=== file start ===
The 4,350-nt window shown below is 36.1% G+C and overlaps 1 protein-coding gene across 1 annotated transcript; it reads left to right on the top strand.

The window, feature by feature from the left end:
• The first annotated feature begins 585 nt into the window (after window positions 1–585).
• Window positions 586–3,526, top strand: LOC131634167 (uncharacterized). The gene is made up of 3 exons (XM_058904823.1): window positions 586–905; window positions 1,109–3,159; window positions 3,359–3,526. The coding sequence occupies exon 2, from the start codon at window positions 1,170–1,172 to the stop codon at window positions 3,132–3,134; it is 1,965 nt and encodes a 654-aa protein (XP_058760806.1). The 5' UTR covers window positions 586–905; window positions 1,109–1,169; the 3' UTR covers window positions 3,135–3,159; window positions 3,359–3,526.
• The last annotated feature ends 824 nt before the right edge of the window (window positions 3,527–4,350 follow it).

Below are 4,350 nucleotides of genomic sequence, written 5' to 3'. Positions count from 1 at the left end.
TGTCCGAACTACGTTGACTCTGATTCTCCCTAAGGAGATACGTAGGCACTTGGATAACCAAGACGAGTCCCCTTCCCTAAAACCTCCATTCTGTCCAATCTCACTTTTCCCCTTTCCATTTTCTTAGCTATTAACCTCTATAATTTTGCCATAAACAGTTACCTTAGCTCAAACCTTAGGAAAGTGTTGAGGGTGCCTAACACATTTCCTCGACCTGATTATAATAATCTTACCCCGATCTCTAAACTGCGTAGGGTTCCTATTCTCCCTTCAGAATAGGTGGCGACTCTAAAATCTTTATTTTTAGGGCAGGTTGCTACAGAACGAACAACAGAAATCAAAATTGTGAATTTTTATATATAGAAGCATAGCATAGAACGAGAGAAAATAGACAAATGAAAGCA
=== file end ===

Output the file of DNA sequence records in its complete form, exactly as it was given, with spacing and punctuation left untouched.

The 4,350-nt window shown below is 36.1% G+C and overlaps 1 protein-coding gene across 1 annotated transcript; it reads left to right on the top strand.

The window, feature by feature from the left end:
• The first annotated feature begins 585 nt into the window (after window positions 1–585).
• Window positions 586–3,526, top strand: LOC131634167 (uncharacterized). The gene is made up of 3 exons (XM_058904823.1): window positions 586–905; window positions 1,109–3,159; window positions 3,359–3,526. The coding sequence occupies exon 2, from the start codon at window positions 1,170–1,172 to the stop codon at window positions 3,132–3,134; it is 1,965 nt and encodes a 654-aa protein (XP_058760806.1). The 5' UTR covers window positions 586–905; window positions 1,109–1,169; the 3' UTR covers window positions 3,135–3,159; window positions 3,359–3,526.
• The last annotated feature ends 824 nt before the right edge of the window (window positions 3,527–4,350 follow it).

Below are 4,350 nucleotides of genomic sequence, written 5' to 3'. Positions count from 1 at the left end.
TGTCCGAACTACGTTGACTCTGATTCTCCCTAAGGAGATACGTAGGCACTTGGATAACCAAGACGAGTCCCCTTCCCTAAAACCTCCATTCTGTCCAATCTCACTTTTCCCCTTTCCATTTTCTTAGCTATTAACCTCTATAATTTTGCCATAAACAGTTACCTTAGCTCAAACCTTAGGAAAGTGTTGAGGGTGCCTAACACATTTCCTCGACCTGATTATAATAATCTTACCCCGATCTCTAAACTGCGTAGGGTTCCTATTCTCCCTTCAGAATAGGTGGCGACTCTAAAATCTTTATTTTTAGGGCAGGTTGCTACAGAACGAACAACAGAAATCAAAATTGTGAATTTTTATATATAGAAGCATAGCATAGAACGAGAGAAAATAGACAAATGAAAGCA